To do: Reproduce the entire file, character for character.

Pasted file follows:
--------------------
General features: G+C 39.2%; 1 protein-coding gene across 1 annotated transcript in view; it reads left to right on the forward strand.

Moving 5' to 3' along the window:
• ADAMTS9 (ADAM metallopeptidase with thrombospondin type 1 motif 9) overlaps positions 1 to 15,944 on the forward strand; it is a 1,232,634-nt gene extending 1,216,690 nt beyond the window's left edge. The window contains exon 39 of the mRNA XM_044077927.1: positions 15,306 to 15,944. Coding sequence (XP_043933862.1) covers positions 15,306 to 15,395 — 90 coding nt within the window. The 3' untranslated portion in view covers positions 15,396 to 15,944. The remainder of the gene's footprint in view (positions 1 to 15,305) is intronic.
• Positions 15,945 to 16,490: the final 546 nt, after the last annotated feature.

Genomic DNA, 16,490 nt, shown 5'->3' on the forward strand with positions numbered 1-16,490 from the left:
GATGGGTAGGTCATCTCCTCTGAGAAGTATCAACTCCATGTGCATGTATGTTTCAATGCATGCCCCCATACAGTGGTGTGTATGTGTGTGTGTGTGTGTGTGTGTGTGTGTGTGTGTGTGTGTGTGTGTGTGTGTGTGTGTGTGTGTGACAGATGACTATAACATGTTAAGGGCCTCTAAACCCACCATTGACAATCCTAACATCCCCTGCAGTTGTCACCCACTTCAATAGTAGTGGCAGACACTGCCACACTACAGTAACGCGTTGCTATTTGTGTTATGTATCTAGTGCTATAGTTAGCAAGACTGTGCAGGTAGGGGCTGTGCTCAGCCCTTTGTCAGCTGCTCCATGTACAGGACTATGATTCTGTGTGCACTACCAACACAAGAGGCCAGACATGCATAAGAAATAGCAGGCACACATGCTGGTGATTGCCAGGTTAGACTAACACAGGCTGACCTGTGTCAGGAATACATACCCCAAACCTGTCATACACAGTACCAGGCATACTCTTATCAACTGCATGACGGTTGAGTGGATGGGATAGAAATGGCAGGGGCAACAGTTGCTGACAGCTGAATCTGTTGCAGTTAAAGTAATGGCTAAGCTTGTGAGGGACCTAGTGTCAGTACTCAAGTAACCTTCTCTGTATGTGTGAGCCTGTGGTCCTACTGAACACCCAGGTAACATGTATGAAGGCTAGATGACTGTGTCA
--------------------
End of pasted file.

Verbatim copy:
General features: G+C 39.2%; 1 protein-coding gene across 1 annotated transcript in view; it reads left to right on the forward strand.

Moving 5' to 3' along the window:
• ADAMTS9 (ADAM metallopeptidase with thrombospondin type 1 motif 9) overlaps positions 1 to 15,944 on the forward strand; it is a 1,232,634-nt gene extending 1,216,690 nt beyond the window's left edge. The window contains exon 39 of the mRNA XM_044077927.1: positions 15,306 to 15,944. Coding sequence (XP_043933862.1) covers positions 15,306 to 15,395 — 90 coding nt within the window. The 3' untranslated portion in view covers positions 15,396 to 15,944. The remainder of the gene's footprint in view (positions 1 to 15,305) is intronic.
• Positions 15,945 to 16,490: the final 546 nt, after the last annotated feature.

Genomic DNA, 16,490 nt, shown 5'->3' on the forward strand with positions numbered 1-16,490 from the left:
GATGGGTAGGTCATCTCCTCTGAGAAGTATCAACTCCATGTGCATGTATGTTTCAATGCATGCCCCCATACAGTGGTGTGTATGTGTGTGTGTGTGTGTGTGTGTGTGTGTGTGTGTGTGTGTGTGTGTGTGTGTGTGTGTGTGTGTGACAGATGACTATAACATGTTAAGGGCCTCTAAACCCACCATTGACAATCCTAACATCCCCTGCAGTTGTCACCCACTTCAATAGTAGTGGCAGACACTGCCACACTACAGTAACGCGTTGCTATTTGTGTTATGTATCTAGTGCTATAGTTAGCAAGACTGTGCAGGTAGGGGCTGTGCTCAGCCCTTTGTCAGCTGCTCCATGTACAGGACTATGATTCTGTGTGCACTACCAACACAAGAGGCCAGACATGCATAAGAAATAGCAGGCACACATGCTGGTGATTGCCAGGTTAGACTAACACAGGCTGACCTGTGTCAGGAATACATACCCCAAACCTGTCATACACAGTACCAGGCATACTCTTATCAACTGCATGACGGTTGAGTGGATGGGATAGAAATGGCAGGGGCAACAGTTGCTGACAGCTGAATCTGTTGCAGTTAAAGTAATGGCTAAGCTTGTGAGGGACCTAGTGTCAGTACTCAAGTAACCTTCTCTGTATGTGTGAGCCTGTGGTCCTACTGAACACCCAGGTAACATGTATGAAGGCTAGATGACTGTGTCA